My neurologist put me on amitriptyline and then nadolol, with Amerge® being the “heavy” drug that I take when an out-of-control headache is coming on. I recently went off of amitriptyline and nadolol, as it has been three years and I didn’t feel good about taking a daily prescription for that long. I wasn’t better anyway. I still take Amerge when I need it, which is about every two weeks. It seems someone should have an answer for me. Eighteen years is a long time.
A: The majority of women who suffer from migraine will have worse headaches around menses and ovulation, evidence of a hormonal trigger. Your situation is unusual because of the onset of migraine at age 37, which is much later than usual. Migraine attacks are often more frequent during menopause, presumably because of varying hormone levels. Sometimes the headaches are better when taking a low, steady dose of estrogens, but some women will have worsening of their migraine with taking any extra estrogen. Remember, however, that the hormone cycle is just one of many possible triggers.
Taking a daily preventive medication will often reduce the frequency and severity of attacks, though apparently amitriptyline and nadolol didn’t do much in your case. If the headaches are occurring only every two weeks and you can control them with a triptan, then a daily preventive may not be indicated. Perhaps it would be worth trying a different triptan other than Amerge to see if you get more reliable relief.
Robert Kunkel, M.D., Consultant
Center for Headache and Pain Neurological Institute, Cleveland Clinic
Indomethacin Causing Stomach Problems
Q: I have hemicrania continua, but cannot take indomethacin for it due to severe stomach problems. Is there another alternative?
A: Hemicrania continua is a very specific headache diagnosis. It is a persistent, one-sided headache that responds to indomethacin. If you were correctly diagnosed, you should respond to 50 to 150 mg. per day. If you cannot tolerate this drug because of stomach upset or heartburn, adding ulcer protective drugs such as Prilosec®, Nexium®, Protonix® or even Carafate® may help reduce or eliminate side effects. If you have a history of stomach ulcer or bleeding, however, you should not take indomethacin. Celebrex® or even aspirin may help and some antiseizure medications are occasionally effective.
George Urban, M.D.
Diamond Headache Clinic
New Daily Persistent Headache Is Tricky to Understand and Treat
Q: I’m struggling with NDPH (New Daily Persistent Headache). Do you have any advice?
A: New daily persistent headache is a puzzling thing. For those who aren’t familiar with it, I’ll give a brief description. NDPH is a daily headache that starts suddenly and is daily from the outset. Often it happens in people who have never had any sort of headache before. Patients can often name the exact time the headache started. Sometimes they will report having a cold or viral illness when things started. Other times the headaches will start during a period of stress. Still other times, it will seem like the headache truly came out of the blue.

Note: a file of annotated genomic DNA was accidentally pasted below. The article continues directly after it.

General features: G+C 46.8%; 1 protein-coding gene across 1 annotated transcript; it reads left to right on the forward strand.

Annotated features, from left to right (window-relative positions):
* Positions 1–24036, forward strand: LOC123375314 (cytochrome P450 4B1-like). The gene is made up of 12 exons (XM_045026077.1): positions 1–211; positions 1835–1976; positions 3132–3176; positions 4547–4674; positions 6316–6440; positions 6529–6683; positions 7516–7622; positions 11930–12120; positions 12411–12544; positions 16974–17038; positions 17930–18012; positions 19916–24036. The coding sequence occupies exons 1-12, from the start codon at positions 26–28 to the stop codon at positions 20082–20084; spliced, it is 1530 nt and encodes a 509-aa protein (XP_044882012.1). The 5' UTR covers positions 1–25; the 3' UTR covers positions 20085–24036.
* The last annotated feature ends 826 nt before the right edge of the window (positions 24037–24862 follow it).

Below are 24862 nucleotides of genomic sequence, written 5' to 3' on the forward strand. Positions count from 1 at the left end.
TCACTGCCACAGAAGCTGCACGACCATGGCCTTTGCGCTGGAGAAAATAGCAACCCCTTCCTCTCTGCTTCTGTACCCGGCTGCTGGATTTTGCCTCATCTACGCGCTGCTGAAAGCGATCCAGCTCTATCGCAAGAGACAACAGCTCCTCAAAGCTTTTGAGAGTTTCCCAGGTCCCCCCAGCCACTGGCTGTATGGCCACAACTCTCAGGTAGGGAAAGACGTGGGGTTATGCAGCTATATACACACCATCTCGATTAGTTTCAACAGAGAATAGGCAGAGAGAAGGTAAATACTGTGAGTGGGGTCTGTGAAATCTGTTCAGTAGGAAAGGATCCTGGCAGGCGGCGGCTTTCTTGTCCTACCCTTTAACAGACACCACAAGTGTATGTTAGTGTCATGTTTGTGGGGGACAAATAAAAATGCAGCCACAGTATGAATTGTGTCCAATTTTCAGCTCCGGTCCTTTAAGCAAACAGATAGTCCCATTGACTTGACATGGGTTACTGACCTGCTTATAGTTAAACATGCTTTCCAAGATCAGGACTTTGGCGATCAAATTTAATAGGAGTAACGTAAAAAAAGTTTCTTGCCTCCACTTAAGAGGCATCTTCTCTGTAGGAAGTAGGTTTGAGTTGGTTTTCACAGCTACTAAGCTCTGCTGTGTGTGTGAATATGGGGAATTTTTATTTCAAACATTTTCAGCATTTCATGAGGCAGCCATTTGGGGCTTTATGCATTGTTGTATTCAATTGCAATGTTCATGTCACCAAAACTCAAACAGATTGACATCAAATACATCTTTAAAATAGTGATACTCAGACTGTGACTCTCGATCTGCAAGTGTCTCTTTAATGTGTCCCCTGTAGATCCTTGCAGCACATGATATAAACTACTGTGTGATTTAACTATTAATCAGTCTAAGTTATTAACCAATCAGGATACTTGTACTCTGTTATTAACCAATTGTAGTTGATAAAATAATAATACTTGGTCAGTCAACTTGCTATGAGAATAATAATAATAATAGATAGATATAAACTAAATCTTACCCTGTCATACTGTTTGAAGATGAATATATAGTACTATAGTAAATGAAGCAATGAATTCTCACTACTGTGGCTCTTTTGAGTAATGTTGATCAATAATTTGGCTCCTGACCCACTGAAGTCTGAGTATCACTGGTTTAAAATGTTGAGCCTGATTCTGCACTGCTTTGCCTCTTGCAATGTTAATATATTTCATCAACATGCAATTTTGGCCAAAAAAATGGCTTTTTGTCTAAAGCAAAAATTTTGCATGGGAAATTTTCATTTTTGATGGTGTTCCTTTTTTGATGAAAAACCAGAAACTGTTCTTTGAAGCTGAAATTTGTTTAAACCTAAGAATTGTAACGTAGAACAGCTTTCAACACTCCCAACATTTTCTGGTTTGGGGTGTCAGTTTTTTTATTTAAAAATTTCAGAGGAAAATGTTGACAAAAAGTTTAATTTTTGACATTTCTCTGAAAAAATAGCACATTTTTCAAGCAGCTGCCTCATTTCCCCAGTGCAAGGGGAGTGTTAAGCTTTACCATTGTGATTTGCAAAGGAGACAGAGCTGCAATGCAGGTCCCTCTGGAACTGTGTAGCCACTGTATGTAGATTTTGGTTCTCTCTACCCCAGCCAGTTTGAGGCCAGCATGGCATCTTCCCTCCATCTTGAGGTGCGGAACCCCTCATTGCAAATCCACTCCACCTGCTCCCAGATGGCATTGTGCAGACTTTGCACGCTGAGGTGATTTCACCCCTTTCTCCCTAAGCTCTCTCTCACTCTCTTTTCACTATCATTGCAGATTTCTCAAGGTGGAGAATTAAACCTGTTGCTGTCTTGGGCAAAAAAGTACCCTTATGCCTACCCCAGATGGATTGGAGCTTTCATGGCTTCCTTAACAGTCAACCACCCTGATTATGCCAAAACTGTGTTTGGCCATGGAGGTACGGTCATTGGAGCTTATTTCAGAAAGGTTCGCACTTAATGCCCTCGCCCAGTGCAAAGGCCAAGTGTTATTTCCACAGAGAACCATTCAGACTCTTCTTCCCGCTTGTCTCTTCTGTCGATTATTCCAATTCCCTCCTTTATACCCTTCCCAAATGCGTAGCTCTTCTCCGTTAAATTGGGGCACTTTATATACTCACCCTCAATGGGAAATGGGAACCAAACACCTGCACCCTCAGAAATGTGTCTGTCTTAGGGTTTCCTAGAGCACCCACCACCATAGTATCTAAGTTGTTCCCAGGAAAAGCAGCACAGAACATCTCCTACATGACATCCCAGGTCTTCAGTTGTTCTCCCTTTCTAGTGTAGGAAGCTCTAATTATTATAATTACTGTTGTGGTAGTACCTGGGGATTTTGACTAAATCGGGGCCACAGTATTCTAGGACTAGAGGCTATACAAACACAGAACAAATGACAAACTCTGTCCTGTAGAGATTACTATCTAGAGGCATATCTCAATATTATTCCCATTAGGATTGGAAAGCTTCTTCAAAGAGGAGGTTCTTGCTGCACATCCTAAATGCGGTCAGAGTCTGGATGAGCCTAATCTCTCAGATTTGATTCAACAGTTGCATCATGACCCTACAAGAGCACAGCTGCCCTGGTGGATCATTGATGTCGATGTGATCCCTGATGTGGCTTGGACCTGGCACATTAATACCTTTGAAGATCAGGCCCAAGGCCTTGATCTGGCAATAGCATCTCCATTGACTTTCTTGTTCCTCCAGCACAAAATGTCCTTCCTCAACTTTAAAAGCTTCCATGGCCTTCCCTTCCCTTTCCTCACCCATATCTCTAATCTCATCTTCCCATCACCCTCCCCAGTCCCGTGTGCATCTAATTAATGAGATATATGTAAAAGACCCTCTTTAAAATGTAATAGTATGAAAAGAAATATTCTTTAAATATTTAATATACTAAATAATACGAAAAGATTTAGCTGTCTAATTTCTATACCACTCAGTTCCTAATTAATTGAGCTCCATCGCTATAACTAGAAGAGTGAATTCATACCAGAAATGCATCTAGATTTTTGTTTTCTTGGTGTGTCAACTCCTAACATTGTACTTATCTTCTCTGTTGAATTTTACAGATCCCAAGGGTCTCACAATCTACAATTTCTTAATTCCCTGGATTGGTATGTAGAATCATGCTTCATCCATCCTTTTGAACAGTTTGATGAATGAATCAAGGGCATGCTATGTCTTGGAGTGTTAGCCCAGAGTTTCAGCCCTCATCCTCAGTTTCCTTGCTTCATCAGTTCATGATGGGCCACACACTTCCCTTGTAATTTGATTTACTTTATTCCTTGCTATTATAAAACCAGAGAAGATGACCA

There are a few things that can act very much like NDPH and need to be considered. Sometimes daily headaches can start after even very mild head trauma. This is generally diagnosed as post-traumatic headache, but it often acts similarly and is treated similarly to NDPH. Low cerebrospinal fluid pressure headaches, which usually are much worse when upright than lying down, are not always so clearly positional, and can look similar to NDPH. Finally, medication overuse headache can appear to start suddenly, though it should not be as sudden as NDPH. When medication overuse headache masquerades as NDPH, it is likely because the medications were used for something other than headache, such as low back pain.
NDPH is very hard to study in the laboratory, so it’s hard to get basic insight into how it works. While I am speculating, it seems reasonable to assume that some event or series of events sensitizes the trigeminovascular system (the network of nerves and blood vessels that transmit pain in the head). But it is hard to understand why such a sensitization would occur so suddenly, without warning.
Also tricky about NDPH is that there is not much consistency in which medications work. This may be because NDPH is actually more than one entity. It is reasonable to try several medications from different drug classes to maximize your chances of success. Your healthcare professional can help with this.
K.C. Brennan, M.D.
David Geffen School of Medicine, UCLA
Los Angeles, CA
Avoiding Rebound Headache with Narcotics
Q: Years ago I was trapped in a vicious rebound headache cycle from taking narcotics almost every day. I had to endure painful withdrawals to stop those drugs. Today I am better, but I will soon need back surgery. I am scared to use narcotics again. What else can I use for pain?
A: First and foremost, please speak with your surgeon prior to your surgery to communicate your expectations and fears regarding pain. This conversation can help ensure that your pain-control needs are properly met.
Your question noted a key piece of information—the fact that you were taking narcotics “virtually every day.” Furthermore, I suspect that this situation had been occurring for many months, if not years, since most rebound headache sufferers have endured their condition for prolonged periods of time. I would argue that you could use narcotics after your surgery, particularly in the days or even the first few weeks after your procedure, which is the time when you are most likely to need narcotics. After that time, the pain is typically either gone (and the narcotic stopped) or decreased enough that non-narcotics drugs are effective.
To avoid a return to the problems you experienced during your rebound headache cycle, you want to avoid using daily or almost-daily narcotics for consecutive months. If you find yourself moving towards that situation, speak with your healthcare professional. Another non-narcotic option for postoperative pain is ketorolac, which is an injectable, anti-inflammatory medication.
Richard Wenzel, PharmD
Diamond Headache Clinic